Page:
6:33pm: Sources close to Bynum dispute the idea that he'll need season-ending surgery, reports Ken Berger of CBSSports.com, who hears the center's ailments are not believed to be career-threatening. Instead, the Sixers and Bynum believe a definite prognosis and course of action could be determined in a week to 10 days.
11:14am: The timetable for Andrew Bynum's recovery and his debut with the 76ers has now been pushed back several times, and it's possible it will be delayed further, writes Brian Windhorst of ESPN.com. Although the Sixers haven't released a statement since the team expressed hope Bynum would be able to resume basketball activity on December 10th, the pain in the All-Star center's knees has doctors confused, says Windhorst. Bynum wasn't experiencing pain earlier in the year and hasn't undergone any major trauma, so he's at a loss to explain it.
"Germany is one theory," Bynum said, referring to the Orthokine treatment he underwent overseas this fall. "Or the [lubrication] injections. Or I have bad cartilage. I don't know."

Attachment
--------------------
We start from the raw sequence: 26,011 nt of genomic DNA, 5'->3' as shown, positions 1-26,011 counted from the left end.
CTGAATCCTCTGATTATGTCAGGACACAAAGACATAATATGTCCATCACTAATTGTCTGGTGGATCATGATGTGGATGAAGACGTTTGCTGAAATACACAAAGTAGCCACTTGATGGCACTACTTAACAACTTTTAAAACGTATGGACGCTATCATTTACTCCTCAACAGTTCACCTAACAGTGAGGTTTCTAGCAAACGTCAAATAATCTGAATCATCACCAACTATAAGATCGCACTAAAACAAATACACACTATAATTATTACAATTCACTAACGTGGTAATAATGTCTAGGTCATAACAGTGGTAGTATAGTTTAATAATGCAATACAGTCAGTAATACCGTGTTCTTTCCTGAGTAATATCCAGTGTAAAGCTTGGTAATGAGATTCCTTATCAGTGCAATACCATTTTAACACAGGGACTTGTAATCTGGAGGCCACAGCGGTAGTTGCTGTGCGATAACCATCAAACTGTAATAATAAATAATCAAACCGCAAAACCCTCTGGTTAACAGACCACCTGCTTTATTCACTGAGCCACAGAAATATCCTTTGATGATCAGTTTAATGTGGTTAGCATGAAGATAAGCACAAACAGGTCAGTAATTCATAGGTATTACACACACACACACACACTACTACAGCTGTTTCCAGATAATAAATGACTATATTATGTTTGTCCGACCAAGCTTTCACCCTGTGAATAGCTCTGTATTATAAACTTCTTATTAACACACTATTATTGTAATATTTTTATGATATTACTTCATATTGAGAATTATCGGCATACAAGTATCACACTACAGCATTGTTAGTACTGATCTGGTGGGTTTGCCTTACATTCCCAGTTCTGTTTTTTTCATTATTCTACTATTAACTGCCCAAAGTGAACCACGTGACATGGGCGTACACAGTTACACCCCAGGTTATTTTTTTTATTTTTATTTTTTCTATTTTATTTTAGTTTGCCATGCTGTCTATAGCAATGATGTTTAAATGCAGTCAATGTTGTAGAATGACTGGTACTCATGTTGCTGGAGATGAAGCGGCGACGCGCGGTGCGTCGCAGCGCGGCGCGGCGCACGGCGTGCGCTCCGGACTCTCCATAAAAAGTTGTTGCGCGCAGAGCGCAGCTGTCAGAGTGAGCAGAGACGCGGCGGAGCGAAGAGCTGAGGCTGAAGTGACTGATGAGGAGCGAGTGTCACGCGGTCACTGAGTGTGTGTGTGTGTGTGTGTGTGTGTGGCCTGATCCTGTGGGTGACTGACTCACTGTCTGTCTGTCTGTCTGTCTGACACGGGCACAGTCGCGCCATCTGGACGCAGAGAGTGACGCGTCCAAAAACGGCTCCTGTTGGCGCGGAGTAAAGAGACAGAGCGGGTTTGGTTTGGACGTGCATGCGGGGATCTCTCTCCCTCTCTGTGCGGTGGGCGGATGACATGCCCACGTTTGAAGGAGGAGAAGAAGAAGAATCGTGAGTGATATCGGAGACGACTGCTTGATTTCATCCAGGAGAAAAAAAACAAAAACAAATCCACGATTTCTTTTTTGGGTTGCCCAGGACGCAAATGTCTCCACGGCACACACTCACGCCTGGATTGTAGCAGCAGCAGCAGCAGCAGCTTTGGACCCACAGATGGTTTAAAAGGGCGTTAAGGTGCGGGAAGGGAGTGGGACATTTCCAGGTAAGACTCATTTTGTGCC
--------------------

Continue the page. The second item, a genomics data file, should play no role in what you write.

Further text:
While the Sixers haven't committed to a new timetable for Bynum's return, Jason Wolf of the Delaware News Journal spoke to one "internationally respected orthopedic surgeon" who says the details released by Bynum and the team suggested a likely diagnosis of osteochondritis dessicans lesions. The surgeon isn't involved in Bynum's treatment and hasn't seen his MRIs, but said that such a condition could keep the big man sidelined until the postseason, or longer.
"While [the lesions] can heal non-operatively, they can take a long time [four to six months] to heal," the surgeon said. "And in adult athletes, frequently they will require surgical intervention at some point if there isn’t adequate healing within the first several months of treatment.
"I’m a little bit worried, bluntly, that it’s more advanced and the guy probably does need surgery. If he needs surgery, then the year is completely written off. But if he doesn’t have surgery and they think they can demonstrate healing in about four months, then he could potentially still come back for the playoffs. That’s what it sounds like they’re thinking about."
Again, the surgeon speaking to Wolf isn't directly involved in Bynum's treatment, so knowing more specific details could affect his diagnosis. Nonetheless, the news continues to look worse and worse for the Sixers. GM Tony DiLeo and the team now expect to issue an official update on Bynum's health in December.